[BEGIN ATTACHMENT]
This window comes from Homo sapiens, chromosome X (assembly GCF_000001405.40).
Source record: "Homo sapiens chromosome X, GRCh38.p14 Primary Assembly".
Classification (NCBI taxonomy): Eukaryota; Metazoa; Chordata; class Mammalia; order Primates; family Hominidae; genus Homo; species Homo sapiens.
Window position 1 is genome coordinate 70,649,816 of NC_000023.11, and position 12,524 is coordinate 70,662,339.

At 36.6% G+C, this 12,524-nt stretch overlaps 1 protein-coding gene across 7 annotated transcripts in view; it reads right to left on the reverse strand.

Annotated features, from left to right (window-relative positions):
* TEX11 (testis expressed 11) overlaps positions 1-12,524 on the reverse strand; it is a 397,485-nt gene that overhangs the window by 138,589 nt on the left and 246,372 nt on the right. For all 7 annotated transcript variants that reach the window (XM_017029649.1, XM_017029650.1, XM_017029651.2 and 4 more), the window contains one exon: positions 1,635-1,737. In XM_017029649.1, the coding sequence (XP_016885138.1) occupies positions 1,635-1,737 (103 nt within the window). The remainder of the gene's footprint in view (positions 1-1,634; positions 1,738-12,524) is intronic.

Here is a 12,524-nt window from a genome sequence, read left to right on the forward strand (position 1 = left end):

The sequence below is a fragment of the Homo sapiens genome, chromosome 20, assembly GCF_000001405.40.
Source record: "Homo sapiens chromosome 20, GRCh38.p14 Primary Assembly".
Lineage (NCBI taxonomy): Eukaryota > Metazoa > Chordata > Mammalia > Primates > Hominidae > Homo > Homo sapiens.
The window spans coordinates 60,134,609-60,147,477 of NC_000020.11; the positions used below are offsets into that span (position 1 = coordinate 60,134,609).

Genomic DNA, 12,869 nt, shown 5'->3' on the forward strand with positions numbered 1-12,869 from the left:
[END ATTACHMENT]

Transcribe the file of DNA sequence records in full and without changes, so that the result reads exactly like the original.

This window comes from Homo sapiens, chromosome X (assembly GCF_000001405.40).
Source record: "Homo sapiens chromosome X, GRCh38.p14 Primary Assembly".
Classification (NCBI taxonomy): Eukaryota; Metazoa; Chordata; class Mammalia; order Primates; family Hominidae; genus Homo; species Homo sapiens.
Window position 1 is genome coordinate 70,649,816 of NC_000023.11, and position 12,524 is coordinate 70,662,339.

At 36.6% G+C, this 12,524-nt stretch overlaps 1 protein-coding gene across 7 annotated transcripts in view; it reads right to left on the reverse strand.

Annotated features, from left to right (window-relative positions):
* TEX11 (testis expressed 11) overlaps positions 1-12,524 on the reverse strand; it is a 397,485-nt gene that overhangs the window by 138,589 nt on the left and 246,372 nt on the right. For all 7 annotated transcript variants that reach the window (XM_017029649.1, XM_017029650.1, XM_017029651.2 and 4 more), the window contains one exon: positions 1,635-1,737. In XM_017029649.1, the coding sequence (XP_016885138.1) occupies positions 1,635-1,737 (103 nt within the window). The remainder of the gene's footprint in view (positions 1-1,634; positions 1,738-12,524) is intronic.

Here is a 12,524-nt window from a genome sequence, read left to right on the forward strand (position 1 = left end):

The sequence below is a fragment of the Homo sapiens genome, chromosome 20, assembly GCF_000001405.40.
Source record: "Homo sapiens chromosome 20, GRCh38.p14 Primary Assembly".
Lineage (NCBI taxonomy): Eukaryota > Metazoa > Chordata > Mammalia > Primates > Hominidae > Homo > Homo sapiens.
The window spans coordinates 60,134,609-60,147,477 of NC_000020.11; the positions used below are offsets into that span (position 1 = coordinate 60,134,609).

Genomic DNA, 12,869 nt, shown 5'->3' on the forward strand with positions numbered 1-12,869 from the left: